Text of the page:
Videos by and about Chris Burden

Jun 18, 2019 - Jun 18, 2019

In 1971, Chris Burden disappeared for three days without a trace. That work, entitled Disappearing, gives its name to this exhibition, which examines the theme of disappearance in the works of Burden and his contemporaries in 1970s Southern California, Bas Jan Ader and Jack Goldstein. Philipp Kaiser, Disappearing — California, c. 1970: Bas Jan Ader, Chris Burden, Jack Goldstein

The Wild Bunch

Jun 25, 2019 - Jun 25, 2019

[Peckinpah] got so wound up in the aesthetics of violence that what had begun as a realistic treatment — a deglamorization of warfare that would show how horribly gruesome killing really is — became instead an almost abstract fantasy about violence. Pauline Kael, New Yorker, April 4, 2016

Point Blank

Jul 02, 2019 - Jul 02, 2019

What makes Point Blank so extraordinary, however, is not its departures from genre conventions, but Boorman’s virtuoso use of such unconventional avant-garde stylistics to saturate the proceedings with a classical noir mood of existential torpor and romanticized fatalism. Nick Schager, Slant, July 24, 2003

Faces

Jul 09, 2019 - Jul 09, 2019

What Cassavetes has done is astonishing. He has made a film that tenderly, honestly and uncompromisingly examines the way we really live. Roger Ebert, December 19, 1968

Bigfoot

Jul 16, 2019 - Jul 16, 2019

The synchronous disappearances of Ader, Burden, and Goldstein have been given various justifications: the desire for the dematerialization of (art-) object and (artist-) subject inherent to conceptualism; the omnipresence of death in the context of the Vietnam War; the temptation of magic’s sleight of hand; and a fascination with the morbid and the sublime. Philipp Kaiser, Disappearance — California, c. 1970: Bas Jan Ader, Chris Burden, Jack Goldstein,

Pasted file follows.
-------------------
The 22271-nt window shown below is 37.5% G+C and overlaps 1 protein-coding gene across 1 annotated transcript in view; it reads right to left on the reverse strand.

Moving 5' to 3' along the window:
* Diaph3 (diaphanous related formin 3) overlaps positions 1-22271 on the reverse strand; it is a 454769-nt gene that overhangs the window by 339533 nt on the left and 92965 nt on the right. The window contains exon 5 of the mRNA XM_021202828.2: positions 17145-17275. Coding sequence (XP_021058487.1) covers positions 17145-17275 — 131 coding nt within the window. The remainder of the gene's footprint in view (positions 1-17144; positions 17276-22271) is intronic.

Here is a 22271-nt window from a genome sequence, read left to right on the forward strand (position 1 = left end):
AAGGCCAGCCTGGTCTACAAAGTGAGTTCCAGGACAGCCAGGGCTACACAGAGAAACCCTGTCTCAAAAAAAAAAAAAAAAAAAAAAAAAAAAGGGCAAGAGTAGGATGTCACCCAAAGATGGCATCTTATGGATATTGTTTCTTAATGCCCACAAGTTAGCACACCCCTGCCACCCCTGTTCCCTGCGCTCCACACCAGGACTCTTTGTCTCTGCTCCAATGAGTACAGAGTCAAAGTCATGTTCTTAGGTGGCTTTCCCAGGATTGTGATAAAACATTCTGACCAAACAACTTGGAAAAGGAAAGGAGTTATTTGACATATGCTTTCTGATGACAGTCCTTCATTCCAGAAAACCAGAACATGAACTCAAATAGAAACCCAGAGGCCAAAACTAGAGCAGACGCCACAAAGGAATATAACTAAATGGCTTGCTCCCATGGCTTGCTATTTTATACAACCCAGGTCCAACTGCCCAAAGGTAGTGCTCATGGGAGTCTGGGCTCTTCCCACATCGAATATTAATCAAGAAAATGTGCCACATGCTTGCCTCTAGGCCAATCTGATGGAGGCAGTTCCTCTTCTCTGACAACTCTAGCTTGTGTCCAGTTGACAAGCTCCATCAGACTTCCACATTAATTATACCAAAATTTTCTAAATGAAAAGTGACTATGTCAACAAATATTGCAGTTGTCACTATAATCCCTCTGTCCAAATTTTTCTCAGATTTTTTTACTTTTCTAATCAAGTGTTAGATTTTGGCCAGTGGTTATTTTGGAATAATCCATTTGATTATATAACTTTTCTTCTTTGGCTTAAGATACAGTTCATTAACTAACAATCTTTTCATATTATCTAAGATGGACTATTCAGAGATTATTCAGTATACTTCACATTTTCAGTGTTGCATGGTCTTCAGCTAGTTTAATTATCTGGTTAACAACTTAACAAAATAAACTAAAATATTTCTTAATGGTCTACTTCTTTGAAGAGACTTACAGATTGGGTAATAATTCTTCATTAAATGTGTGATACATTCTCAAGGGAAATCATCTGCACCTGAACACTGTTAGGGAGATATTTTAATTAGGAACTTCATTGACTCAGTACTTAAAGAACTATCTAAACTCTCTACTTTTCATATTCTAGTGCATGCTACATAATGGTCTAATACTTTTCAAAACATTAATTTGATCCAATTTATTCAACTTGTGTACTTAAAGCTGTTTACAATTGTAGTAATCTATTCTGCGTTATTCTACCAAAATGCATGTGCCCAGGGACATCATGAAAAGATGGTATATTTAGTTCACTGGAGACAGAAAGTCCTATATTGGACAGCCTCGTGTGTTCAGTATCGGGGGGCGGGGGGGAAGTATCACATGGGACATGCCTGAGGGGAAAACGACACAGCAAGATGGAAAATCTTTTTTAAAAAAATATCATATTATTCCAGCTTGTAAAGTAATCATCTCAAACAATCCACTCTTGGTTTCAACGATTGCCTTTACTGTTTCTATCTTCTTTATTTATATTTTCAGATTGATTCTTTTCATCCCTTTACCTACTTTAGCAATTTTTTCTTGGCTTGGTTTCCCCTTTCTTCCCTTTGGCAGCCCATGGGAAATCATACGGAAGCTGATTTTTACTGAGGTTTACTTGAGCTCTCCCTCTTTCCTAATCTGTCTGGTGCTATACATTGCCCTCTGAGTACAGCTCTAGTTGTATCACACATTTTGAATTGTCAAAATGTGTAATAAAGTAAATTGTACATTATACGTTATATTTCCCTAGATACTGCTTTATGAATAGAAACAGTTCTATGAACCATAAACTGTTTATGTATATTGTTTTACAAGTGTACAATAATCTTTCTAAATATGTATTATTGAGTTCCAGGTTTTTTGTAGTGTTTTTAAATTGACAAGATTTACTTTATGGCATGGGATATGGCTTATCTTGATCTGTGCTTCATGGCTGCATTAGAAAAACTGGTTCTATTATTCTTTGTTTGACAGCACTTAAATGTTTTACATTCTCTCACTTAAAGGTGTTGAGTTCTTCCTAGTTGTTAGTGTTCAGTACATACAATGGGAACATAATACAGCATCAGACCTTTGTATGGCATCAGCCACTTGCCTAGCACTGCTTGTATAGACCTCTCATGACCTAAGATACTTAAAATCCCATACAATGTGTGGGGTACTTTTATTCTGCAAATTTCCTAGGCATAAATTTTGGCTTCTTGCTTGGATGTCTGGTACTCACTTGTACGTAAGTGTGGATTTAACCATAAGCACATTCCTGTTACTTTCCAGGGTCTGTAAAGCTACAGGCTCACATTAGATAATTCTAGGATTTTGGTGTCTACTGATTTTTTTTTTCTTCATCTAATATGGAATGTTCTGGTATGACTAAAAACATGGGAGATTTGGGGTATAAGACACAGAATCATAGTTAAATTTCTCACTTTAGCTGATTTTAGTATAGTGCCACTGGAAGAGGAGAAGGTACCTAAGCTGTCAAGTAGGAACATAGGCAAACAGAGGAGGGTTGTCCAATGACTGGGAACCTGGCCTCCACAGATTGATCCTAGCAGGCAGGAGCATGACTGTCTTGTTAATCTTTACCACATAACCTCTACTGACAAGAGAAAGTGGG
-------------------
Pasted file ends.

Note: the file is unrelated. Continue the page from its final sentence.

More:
Films and videos by Bruce Nauman

Jul 23, 2019 - Jul 23, 2019

You have the repeated action, and at the same time, over a long period of time you have mistakes or at least chance, changes, and you get tired and all kinds of things happen, so there’s a certain tension that you can exploit once you begin to understand how those things function. And a lot of the videotapes were about that.  Bruce Nauman, quoted in How Did New York Change Bruce Nauman? Looking Back on a Radical Period in the Artist's Career, Artspace magazine, August 3, 2015

Film and video works from John Baldessari, Vito Acconci, and William Wegman

Jul 30, 2019 - Jul 30, 2019

In an ironic intersection of two systems — arcane theoretical discourse and popular music — Baldessari sings a tract by Minimalist artist Sol LeWitt. Introducing this performance by noting that "these sentences have been hidden too long in exhibition catalogues," Baldessari sings Lewitt's forty-five-point tract on Conceptual Art to the tunes of The Star-Spangled Banner and Heaven, among other songs. Baldessari's witty "art aria" functions as a meta-conceptual exercise.  Electronic Art Intermix